Each year, about 4.5 million people are bitten by dogs, with about 885,000 of those needing medical attention for their injuries, according to the Centers for Disease Control and Prevention. About half of dog bite victims are children.

Most of the time, children suffer dog bites to the face, head or neck. Their injuries often require extensive medical attention, including surgery and even expensive reconstruction procedures to reduce scarring, prevent vision loss and minimize disfigurement.

The Insurance Information Institute reports that more than 75 percent of dog bites involve a pet that belongs to a family member or friend.

You can take steps to reduce the chances your child will suffer a dog bite. It’s important to educate children about the dangers dogs may pose. Young children can’t be expected to accurately read a dog’s body language. It’s best to focus on gentle behavior and how dogs have likes and dislikes.

The combination of a young child who may not understand boundaries and a dog protecting its turf can be dangerous. Here are some tips to keep your children safe around dogs:

  • Always ask a dog’s owner for permission to pet it. It’s also a good idea to ask the dog owner if the dog is friendly or likes children.
  • Teach children that when they meet a new dog, they should allow the dog to come to them. Show them how to crouch or turn to the side and let the dog sniff their hands before they pet it.
  • Explain to kids that dogs are not toys. Teach them to never pull a dog’s ears or tail, or climb on or try to ride dogs. Sometimes children want to carry or drag a smaller dog. Don’t let them do this.
  • Teach children to stay away from unfamiliar dogs. If you see a loose dog wandering around without its owner, consider leaving the area and reporting the dog to animal control. As a parent, it’s important to report dogs that frequently get loose in your area.
  • Teach children not to put their face close to an unfamiliar dog.
  • Instruct children on what to do if they are confronted by an aggressive dog. Teach them to quietly and confidently walk away. Tell them to stand still if a dog goes after them and show them how to take a defensive position. Teach them to “be like a tree” — stand quietly, with their hands low and clasped in front of them, remain still and keep their head down, looking at their feet. Instruct them that if they are knocked down, to curl into a ball and cover their head and neck with their arms.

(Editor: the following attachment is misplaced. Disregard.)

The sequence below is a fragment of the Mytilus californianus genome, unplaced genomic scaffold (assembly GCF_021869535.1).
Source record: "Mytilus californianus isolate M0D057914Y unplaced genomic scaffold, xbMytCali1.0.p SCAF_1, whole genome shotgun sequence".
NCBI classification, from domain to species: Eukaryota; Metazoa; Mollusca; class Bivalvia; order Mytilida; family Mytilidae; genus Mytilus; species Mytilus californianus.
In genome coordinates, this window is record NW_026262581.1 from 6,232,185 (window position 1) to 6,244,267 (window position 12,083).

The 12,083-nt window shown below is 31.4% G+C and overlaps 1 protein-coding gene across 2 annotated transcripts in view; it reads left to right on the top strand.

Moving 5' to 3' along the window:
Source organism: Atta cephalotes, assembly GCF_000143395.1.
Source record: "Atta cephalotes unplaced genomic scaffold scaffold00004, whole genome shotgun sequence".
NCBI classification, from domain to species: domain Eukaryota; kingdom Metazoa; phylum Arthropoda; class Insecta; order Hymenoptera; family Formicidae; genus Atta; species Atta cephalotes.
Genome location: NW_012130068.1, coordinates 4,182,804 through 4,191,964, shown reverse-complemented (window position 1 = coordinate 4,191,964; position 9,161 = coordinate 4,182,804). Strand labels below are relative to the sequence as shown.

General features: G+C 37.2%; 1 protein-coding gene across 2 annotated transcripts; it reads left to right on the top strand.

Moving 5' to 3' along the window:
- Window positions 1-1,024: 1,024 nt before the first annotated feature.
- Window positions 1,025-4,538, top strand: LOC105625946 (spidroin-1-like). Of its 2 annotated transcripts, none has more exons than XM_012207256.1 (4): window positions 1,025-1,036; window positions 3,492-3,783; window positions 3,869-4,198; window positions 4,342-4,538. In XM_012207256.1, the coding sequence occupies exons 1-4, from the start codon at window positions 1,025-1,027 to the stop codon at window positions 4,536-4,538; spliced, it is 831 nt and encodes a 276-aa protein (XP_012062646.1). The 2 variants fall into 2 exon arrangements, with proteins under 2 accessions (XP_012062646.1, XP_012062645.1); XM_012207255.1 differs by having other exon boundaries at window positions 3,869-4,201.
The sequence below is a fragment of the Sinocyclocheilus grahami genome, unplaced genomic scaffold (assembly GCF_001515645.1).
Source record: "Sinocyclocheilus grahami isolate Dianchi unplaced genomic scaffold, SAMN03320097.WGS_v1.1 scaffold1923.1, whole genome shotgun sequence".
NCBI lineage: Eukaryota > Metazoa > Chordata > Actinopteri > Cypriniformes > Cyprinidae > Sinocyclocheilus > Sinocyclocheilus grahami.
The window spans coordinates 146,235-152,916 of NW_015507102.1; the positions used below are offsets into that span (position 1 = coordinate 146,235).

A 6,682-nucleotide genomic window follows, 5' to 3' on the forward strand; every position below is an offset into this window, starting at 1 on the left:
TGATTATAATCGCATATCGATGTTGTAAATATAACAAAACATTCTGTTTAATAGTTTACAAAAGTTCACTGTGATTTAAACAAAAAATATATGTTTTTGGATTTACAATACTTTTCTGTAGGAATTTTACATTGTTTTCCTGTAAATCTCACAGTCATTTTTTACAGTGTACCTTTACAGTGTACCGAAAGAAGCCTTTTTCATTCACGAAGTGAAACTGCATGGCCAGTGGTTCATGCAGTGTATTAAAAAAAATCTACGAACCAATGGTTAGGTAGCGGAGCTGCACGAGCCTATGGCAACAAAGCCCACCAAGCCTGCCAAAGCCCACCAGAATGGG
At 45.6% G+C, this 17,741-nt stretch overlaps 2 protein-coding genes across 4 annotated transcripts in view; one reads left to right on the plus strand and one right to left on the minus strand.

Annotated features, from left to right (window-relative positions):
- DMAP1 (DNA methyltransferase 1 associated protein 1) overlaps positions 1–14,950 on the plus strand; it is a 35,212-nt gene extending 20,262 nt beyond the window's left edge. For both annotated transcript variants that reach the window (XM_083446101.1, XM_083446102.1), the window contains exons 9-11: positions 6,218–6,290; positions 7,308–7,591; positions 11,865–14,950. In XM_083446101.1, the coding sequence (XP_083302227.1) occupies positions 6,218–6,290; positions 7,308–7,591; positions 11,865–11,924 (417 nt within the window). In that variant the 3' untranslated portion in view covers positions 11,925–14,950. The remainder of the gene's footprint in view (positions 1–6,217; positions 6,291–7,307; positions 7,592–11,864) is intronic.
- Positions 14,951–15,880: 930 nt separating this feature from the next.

• If a child comes upon an aggressive dog, teach the child to stay quiet and avoid making the situation worse by yelling, running, hitting or making sudden movements toward the dog. Also teach the child to remain still and avoid eye contact, and if the dog stops paying attention to him or her, slowly back away.
  • Teach children that a dog has to want to play with them. When the dog leaves, let it go. If it feels like it, the dog will return for more play.
  • Tell children to leave dogs alone when they are eating or sleeping.
  • Teach children to leave the dog alone if it goes to its bed or crate. Tell kids the bed or crate is the dog’s space to be left alone. If you’re using a crate, it should be covered with a blanket and be close to a family area. Isolating the dog or its crate may accidentally encourage bad behavior.
  • Teach children not to tease dogs by taking their food, treats or toys.
  • Never leave young children – especially infants and toddlers – alone with a dog. Dogs do not belong in small children’s rooms without constant, direct supervision.
  • Some dogs don’t like being dressed up. Discourage children from “playing dress-up” with dogs.

Even if you and your child follow these safety suggestions, there is still a chance that an aggressive dog will attack unprovoked. If your child is bitten by a dog, you should contact a qualified personal injury attorney for advice about your legal right to compensation for the injuries. It’s important to keep in mind that homeowner’s insurance often covers dog bite injuries, so you should not be concerned about bringing a claim if a friend, neighbor or relative’s dog hurt your child.


About the Author

Mark Joye is the Head of the Litigation Department at the Joye Law Firm. A Board-Certified Trial Advocate with nearly 30 years of litigation experience, he currently serves on the Board of Governors for the American Association for Justice and is a past president of the South Carolina Association for Justice. In a recent trial, Joye headed a trial team that secured $17 million for a family killed in a tractor-trailer accident.

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